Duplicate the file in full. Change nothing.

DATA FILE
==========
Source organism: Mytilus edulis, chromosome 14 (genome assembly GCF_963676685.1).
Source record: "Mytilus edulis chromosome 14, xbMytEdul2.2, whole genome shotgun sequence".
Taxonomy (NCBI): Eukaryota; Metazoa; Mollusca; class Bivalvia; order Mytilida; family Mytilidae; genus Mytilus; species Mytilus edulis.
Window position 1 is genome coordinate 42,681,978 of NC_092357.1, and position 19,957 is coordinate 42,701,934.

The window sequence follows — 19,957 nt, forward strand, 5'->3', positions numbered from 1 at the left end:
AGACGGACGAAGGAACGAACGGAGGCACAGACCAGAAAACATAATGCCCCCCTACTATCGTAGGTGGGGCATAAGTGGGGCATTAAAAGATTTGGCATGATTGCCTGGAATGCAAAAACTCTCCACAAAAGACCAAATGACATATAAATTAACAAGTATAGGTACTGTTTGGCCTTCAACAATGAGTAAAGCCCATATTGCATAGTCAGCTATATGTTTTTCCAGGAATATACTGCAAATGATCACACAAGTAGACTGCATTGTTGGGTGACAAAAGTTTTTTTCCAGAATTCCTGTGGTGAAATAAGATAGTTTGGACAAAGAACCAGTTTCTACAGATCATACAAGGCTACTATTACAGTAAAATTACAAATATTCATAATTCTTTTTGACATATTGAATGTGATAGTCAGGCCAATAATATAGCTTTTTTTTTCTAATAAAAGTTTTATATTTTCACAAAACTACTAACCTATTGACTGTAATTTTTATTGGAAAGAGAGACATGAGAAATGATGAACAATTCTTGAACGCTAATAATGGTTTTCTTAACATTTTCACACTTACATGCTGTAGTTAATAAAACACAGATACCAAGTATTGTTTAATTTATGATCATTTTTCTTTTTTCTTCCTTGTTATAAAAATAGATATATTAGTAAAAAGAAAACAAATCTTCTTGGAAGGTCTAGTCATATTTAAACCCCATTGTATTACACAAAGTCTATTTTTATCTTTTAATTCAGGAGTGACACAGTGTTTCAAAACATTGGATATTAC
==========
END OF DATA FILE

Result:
Source organism: Mytilus edulis, chromosome 14 (genome assembly GCF_963676685.1).
Source record: "Mytilus edulis chromosome 14, xbMytEdul2.2, whole genome shotgun sequence".
Taxonomy (NCBI): Eukaryota; Metazoa; Mollusca; class Bivalvia; order Mytilida; family Mytilidae; genus Mytilus; species Mytilus edulis.
Window position 1 is genome coordinate 42,681,978 of NC_092357.1, and position 19,957 is coordinate 42,701,934.

The window sequence follows — 19,957 nt, forward strand, 5'->3', positions numbered from 1 at the left end:
AGACGGACGAAGGAACGAACGGAGGCACAGACCAGAAAACATAATGCCCCCCTACTATCGTAGGTGGGGCATAAGTGGGGCATTAAAAGATTTGGCATGATTGCCTGGAATGCAAAAACTCTCCACAAAAGACCAAATGACATATAAATTAACAAGTATAGGTACTGTTTGGCCTTCAACAATGAGTAAAGCCCATATTGCATAGTCAGCTATATGTTTTTCCAGGAATATACTGCAAATGATCACACAAGTAGACTGCATTGTTGGGTGACAAAAGTTTTTTTCCAGAATTCCTGTGGTGAAATAAGATAGTTTGGACAAAGAACCAGTTTCTACAGATCATACAAGGCTACTATTACAGTAAAATTACAAATATTCATAATTCTTTTTGACATATTGAATGTGATAGTCAGGCCAATAATATAGCTTTTTTTTTCTAATAAAAGTTTTATATTTTCACAAAACTACTAACCTATTGACTGTAATTTTTATTGGAAAGAGAGACATGAGAAATGATGAACAATTCTTGAACGCTAATAATGGTTTTCTTAACATTTTCACACTTACATGCTGTAGTTAATAAAACACAGATACCAAGTATTGTTTAATTTATGATCATTTTTCTTTTTTCTTCCTTGTTATAAAAATAGATATATTAGTAAAAAGAAAACAAATCTTCTTGGAAGGTCTAGTCATATTTAAACCCCATTGTATTACACAAAGTCTATTTTTATCTTTTAATTCAGGAGTGACACAGTGTTTCAAAACATTGGATATTAC